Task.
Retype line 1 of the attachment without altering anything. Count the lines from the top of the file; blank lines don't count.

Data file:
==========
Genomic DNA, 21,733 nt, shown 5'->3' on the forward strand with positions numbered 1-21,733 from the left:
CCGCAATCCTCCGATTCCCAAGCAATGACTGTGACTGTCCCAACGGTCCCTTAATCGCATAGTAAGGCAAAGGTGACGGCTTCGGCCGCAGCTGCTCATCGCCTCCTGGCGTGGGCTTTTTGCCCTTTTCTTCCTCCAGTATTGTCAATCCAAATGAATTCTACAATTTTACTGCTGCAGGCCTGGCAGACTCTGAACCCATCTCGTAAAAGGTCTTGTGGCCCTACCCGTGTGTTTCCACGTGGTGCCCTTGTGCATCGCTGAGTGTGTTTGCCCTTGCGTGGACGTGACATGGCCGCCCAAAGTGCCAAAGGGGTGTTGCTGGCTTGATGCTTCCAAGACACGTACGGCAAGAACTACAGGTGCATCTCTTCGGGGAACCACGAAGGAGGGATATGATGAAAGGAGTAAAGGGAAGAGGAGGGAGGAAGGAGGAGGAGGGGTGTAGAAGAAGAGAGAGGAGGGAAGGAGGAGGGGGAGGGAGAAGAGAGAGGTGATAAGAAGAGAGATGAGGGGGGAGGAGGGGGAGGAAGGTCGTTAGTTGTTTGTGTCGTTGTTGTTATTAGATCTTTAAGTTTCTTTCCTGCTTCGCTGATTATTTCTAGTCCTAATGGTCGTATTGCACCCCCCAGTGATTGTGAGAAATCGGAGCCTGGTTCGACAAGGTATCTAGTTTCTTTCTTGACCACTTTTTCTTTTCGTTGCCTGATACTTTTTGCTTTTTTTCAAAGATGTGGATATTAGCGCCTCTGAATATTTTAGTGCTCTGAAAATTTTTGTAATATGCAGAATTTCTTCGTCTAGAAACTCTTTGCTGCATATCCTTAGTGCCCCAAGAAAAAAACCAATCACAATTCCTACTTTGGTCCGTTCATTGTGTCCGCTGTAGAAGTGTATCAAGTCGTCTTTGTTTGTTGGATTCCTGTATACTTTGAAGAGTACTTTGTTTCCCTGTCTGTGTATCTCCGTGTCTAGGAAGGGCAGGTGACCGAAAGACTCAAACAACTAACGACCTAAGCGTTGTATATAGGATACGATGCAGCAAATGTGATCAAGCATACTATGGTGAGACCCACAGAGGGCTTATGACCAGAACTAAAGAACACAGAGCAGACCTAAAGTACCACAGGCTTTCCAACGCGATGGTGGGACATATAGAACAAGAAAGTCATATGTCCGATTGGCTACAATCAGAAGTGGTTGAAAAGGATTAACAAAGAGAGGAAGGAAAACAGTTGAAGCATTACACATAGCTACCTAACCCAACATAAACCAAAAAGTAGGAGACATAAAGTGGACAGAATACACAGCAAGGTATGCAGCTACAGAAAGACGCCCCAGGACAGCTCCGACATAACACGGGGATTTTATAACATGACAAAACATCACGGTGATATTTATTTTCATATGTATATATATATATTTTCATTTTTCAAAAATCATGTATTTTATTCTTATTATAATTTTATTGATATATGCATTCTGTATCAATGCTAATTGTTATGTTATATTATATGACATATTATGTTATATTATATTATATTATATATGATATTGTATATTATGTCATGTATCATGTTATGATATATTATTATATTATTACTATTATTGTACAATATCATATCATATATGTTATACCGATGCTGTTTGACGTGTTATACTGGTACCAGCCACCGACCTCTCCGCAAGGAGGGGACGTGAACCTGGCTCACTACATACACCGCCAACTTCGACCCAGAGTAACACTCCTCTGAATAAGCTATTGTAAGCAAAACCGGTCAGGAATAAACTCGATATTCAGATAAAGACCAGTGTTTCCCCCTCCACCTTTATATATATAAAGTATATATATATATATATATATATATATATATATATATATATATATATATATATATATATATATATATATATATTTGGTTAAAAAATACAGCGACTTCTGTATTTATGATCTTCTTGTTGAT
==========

Genomic DNA, 21,733 nt, shown 5'->3' on the forward strand with positions numbered 1-21,733 from the left: